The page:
Tour with Penny and your favourite band across the countries of Europe
Tour with Penny and your favourite band across the countries of Europe
How to Survive a Longdistance Relationship When Your Boyfriend is a Superhot Rock God
1. Download Skype, WhatsApp, Snapchat and basically every communication app you can find. Stay up all night in your panda onesie, chatting with your boyfriend until your eyelids start twitching and you absolutely have to go to sleep.
2. Whenever you wake up and miss him, listen to Autumn Girl on repeat.
3. Set up an app on your phone that tells you the time wherever he is so that you don’t accidentally wake him at 3 a.m. for a chat. (I’ve done this maybe ten times already!)
4. Buy a calendar and mark down the number of days until you see him again (which, by the way, is now only FIVE DAYS AWAY).
5. Somehow win the lottery so you can quit school and fly to wherever he is and you don’t have to be apart for this long ever again.
6. Whatever you do, do NOT go online and watch videos of super-stunning pop star Leah Brown as she dips and twerks around said boyfriend in front of millions of screaming fans.
7. And do NOT search his name so you can see all the cool stuff he’s doing while you’re studying for your exams.
My lovely readers, even if one day I feel like I could publish this blog in a non-private way, I never will. Because, I know – I’m not allowed to admit to feeling insecure and less than pretty and more-thanalittle jealous when my boyfriend is the sweetest guy in the world and has given me no reason to feel this way, right?
Tell me this feeling gets better. I don’t know how I’m going to survive.
- Girl Offline . . . never going online xxx
Five days later
It should officially be illegal for exam rooms to have a view of the sea. How is it fair that we’re stuck inside, fingers cramping from gripping a pen for two hours straight, while outside the light is dancing on the waves and it looks so bright and comforting? How am I supposed to remember who King Henry VIII’s fourth wife was when the birds are singing and I swear I can hear the happy, jaunty tune of an ice-cream van nearby?
I shake my head, dispelling the vision of a deliciously soft ice-cream cone with a cheeky Flake sticking out of it, and instead try to summon up a direct link into my best friend Elliot’s brain. He won’t be having much trouble remembering any of these facts and figures in his history exam. I gave him the nickname Wiki, because his brain seems to contain as much knowledge as Wikipedia, whereas my revision notes disappear from my memory as fast as a Snapchat.
I sigh and try to concentrate on the exam question, but the words swim in front of my eyes and I can’t make sense of my own messy scrawl. I hope whoever has to mark it has better luck.
Choosing to take history for GCSE was never a good idea. At the time, I just picked based on what everyone else seemed to be doing. The only subject I knew I definitely had to take was photography. The truth is I have no idea what I want to be when I leave school.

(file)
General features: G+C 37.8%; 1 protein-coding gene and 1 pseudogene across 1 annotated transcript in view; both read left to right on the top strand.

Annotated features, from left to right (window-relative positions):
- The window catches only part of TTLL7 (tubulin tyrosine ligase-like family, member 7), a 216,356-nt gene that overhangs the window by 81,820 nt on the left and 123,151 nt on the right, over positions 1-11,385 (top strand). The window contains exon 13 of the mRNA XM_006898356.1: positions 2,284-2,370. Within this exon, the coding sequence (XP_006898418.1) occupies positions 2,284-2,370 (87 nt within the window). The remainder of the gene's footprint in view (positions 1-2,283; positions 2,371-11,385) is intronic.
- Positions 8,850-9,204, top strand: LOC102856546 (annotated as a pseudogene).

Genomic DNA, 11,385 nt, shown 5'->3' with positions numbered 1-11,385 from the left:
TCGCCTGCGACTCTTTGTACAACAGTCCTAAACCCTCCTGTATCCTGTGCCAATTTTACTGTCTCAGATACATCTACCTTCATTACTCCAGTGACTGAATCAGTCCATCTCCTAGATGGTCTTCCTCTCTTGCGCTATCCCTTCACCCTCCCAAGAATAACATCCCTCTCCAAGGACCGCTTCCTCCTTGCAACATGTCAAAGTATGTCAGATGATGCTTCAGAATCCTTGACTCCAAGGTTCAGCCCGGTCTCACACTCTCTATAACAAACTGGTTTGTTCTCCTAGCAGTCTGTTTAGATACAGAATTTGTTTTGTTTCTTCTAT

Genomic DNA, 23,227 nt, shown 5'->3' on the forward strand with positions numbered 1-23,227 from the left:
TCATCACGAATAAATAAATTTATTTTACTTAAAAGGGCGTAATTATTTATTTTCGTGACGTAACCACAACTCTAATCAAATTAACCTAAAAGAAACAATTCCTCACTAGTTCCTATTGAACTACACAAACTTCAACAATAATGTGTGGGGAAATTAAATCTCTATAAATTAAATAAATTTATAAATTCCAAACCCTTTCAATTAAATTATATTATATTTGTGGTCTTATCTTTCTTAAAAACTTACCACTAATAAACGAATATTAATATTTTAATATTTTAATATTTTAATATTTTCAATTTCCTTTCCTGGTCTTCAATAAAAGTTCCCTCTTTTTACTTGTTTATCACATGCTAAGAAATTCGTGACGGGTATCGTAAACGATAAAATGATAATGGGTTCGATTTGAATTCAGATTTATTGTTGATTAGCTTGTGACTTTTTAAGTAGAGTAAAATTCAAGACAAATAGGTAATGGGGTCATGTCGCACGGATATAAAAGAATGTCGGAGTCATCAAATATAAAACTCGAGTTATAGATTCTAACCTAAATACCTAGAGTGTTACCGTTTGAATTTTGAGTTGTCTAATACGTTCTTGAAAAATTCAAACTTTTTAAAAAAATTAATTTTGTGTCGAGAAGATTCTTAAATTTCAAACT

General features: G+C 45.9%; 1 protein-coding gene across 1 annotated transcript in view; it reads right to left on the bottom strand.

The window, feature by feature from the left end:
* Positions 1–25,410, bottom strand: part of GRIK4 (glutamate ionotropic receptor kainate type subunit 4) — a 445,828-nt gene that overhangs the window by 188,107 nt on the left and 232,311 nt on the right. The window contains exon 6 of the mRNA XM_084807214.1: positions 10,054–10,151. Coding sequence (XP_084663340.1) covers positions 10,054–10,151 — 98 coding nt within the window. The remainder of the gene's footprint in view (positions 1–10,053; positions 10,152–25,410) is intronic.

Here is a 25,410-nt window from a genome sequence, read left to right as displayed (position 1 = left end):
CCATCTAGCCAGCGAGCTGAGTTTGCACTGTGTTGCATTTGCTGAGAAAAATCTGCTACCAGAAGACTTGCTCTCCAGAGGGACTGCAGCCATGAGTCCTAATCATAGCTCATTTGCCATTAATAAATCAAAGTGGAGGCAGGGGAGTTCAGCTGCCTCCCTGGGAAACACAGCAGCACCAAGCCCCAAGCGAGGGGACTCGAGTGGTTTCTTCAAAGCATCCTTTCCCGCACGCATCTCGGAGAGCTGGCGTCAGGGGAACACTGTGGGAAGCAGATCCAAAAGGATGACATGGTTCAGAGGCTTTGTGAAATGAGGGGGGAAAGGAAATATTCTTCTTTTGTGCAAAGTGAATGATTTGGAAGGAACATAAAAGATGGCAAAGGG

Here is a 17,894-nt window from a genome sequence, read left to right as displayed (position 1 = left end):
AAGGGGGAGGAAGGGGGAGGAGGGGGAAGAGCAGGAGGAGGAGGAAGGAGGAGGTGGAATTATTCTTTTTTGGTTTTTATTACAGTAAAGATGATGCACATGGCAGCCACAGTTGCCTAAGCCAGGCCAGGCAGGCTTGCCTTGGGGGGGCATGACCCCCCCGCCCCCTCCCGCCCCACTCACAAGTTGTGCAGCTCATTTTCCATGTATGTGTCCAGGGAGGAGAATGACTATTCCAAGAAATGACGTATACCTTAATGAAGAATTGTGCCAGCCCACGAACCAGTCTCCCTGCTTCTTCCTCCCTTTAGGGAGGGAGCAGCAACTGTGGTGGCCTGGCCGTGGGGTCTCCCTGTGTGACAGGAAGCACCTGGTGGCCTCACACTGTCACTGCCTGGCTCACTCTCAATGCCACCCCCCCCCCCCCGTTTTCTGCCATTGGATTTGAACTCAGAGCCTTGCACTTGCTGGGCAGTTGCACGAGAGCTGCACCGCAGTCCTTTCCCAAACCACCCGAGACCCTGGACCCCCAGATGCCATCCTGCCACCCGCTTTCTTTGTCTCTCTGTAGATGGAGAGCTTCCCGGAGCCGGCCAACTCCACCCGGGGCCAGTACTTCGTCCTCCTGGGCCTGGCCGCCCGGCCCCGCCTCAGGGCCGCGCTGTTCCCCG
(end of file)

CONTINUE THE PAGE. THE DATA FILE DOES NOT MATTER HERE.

‘OK, everyone, pens down,’ says the examiner at the front of the room.
My mouth instantly goes dry. I don’t know how long I’ve been daydreaming for, but I know that I haven’t finished answering all the questions. These exams determine what subjects I’ll take next year and I’ve already mucked it up. My palms feel slick with sweat, and I can’t hear the birds outside singing any more. All I can hear is the squawk of seagulls. It sounds like they’re chanting ‘Fail, fail, fail’ in my ear. My stomach turns, and I feel like I might be a bit sick.
‘Penny, are you coming?’ I look up, and my friend and classmate Kira is waiting by my desk. The examiner has already snatched my paper and I’ve barely noticed.
‘Yeah, just a second.’ I grab my bag and slide out of my chair.
And then, as I stand up, a wave of relief takes over the nausea. No matter what the result, that’s it: my final exam. I’m finished school for the year!
I have a stupid grin on my face as I high-five Kira. I feel closer to my classmates – and especially the twins, Kira and Amara – than I have in my entire time at this school. They gathered round me in the aftermath of the drama at the beginning of the year – a solid wall of friendship against the breaking tidal wave of news. The media went into a frenzy when they found out I was dating rock star Noah Flynn, and then they discovered my blog; they unearthed private details of my life and labelled me a homewrecker, since Noah was supposedly in a relationship with mega pop star Leah Brown. It was the worst few days of my life, but my friends helped me to weather the storm. And, when it was all over, the drama had brought us together.
As we spill out into the hallway, Kira says, ‘Celebratory burgers at GBK? We’re all going there before we head to the concert. You must be so excited to see Noah again.’
A familiar flutter rises in my stomach. I’m excited – of course I am – but I’m nervous too. I haven’t seen Noah since the Easter holidays, when he spent my sixteenth birthday with me. Now we’re about to spend two weeks in each other’s company. And even though that’s the only thing I want – and the only thing I can think about – I can’t help wondering whether it will be the same.